“The Benefits of the Colorado Clean Car Standard” report outlines three scenarios for how manufacturers might meet requirements if the state adopts Colorado as Colorado Clean Cars – through 2035. The report finds that by 2050:
- Coloradans will avoid up to 236 premature deaths and 225 hospital visits from breathing polluted air, for a total of $2.6 billion to $2.9 billion in health benefits;
- Up to 221 million metric tons of greenhouse gas emissions, 70,820 metric tons of NOx, and 6,230 metric tons of particulate matter will be reduced throughout Colorado;
- More than 4,990 jobs will be created, many in well-paying positions in electrical component manufacturing and charging infrastructure construction;
- Colorado urban and rural drivers of zero emissions vehicles will save between $6,000 and $19,000 in lifetime vehicle costs depending on the year the vehicle is purchased;
- The average Colorado household will save up to $153 and the average commercial customer saves up to $959 on electricity bills;
- Colorado will gain cumulative net societal benefits (the sum of public health and climate benefits, net cost savings for vehicle owners, and net utility costs from increased electricity demand for electric vehicle charging) of up to $95 billion.
The Colorado Clean Cars program will require vehicle manufacturers to increase sales of light-duty zero emission vehicles (ZEV) in Colorado. If it is adopted through model year 2035, it could require 100 percent of new ZEV sales by 2035. The Colorado Department of Public Health and Environment is currently holding stakeholder meetings about the Colorado Clean Cars program and has announced its intent to propose the rule in July and hold a rulemaking hearing in October.
In addition, the federal Inflation Reduction Act signed into law last year will help people buy a zero emissions electric vehicle, with discounts up to $7,500 for new EVs and $4,000 for used EVs.
In Colorado, there currently are 3.5 million light-duty vehicles –vehicles weighing under 8,000 pounds including passenger cars, SUVs, crossovers, and pickup trucks—that travel more than 51 billion miles a year and burn more than 2.2 billion gallonsof gasoline, the report shows.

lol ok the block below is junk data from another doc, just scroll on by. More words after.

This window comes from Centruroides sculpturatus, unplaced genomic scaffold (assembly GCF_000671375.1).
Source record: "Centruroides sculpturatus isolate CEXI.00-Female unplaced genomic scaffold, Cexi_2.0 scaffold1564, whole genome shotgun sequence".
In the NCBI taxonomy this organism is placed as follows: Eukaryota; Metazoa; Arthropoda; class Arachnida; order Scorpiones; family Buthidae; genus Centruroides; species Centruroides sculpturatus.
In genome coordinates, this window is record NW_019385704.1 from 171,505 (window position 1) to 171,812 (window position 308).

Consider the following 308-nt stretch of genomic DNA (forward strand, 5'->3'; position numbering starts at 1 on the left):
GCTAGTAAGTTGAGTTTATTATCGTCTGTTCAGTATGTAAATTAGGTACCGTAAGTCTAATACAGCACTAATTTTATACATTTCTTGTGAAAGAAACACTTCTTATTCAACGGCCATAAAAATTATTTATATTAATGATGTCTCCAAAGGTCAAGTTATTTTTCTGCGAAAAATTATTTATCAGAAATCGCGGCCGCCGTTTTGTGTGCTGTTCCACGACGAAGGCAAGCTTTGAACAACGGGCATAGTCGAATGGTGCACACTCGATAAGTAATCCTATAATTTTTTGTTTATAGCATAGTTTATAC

Emissions from internal combustion engines contribute to air pollution and climate change. Because the nation’s light-duty fleet is projected to grow 59% by 2050, the problem will grow much worse, so we must shift now to zero emissions vehicles.
Nationally, light-duty vehicles account for about 90% of all on-road vehicle miles traveled and emit about 67% of total greenhouse gas emissions annually from the on-road vehicle fleet. Light-duty vehicles also account for 33% of the nitrogen oxide (NOx) and 30% of the particulate matter emitted by on-road vehicles.
Together, these pollutants worsen air quality and harm public health in many urban areas, including in low-income and communities of color often disproportionately affected by emissions from nearby transportation infrastructure.
“The Benefits of the Colorado Clean Car Standard” report is here.
A blog about the report, co-authored by NRDC, WRA, and the Sierra Club, is here.
Courtesy of NRDC (Natural Resources Defense Council), an international nonprofit environmental organization with more than 3 million members and online activists. Established in 1970, NRDC uses science, policy, law, and people power to confront the climate crisis, protect public health, and safeguard nature. NRDC has offices in New York City, Washington, D.C., Los Angeles, San Francisco, Chicago, Bozeman, MT, Beijing and Delhi (an office of NRDC India Pvt. Ltd). Visit us at www.nrdc.org and follow us on Twitter @NRDC.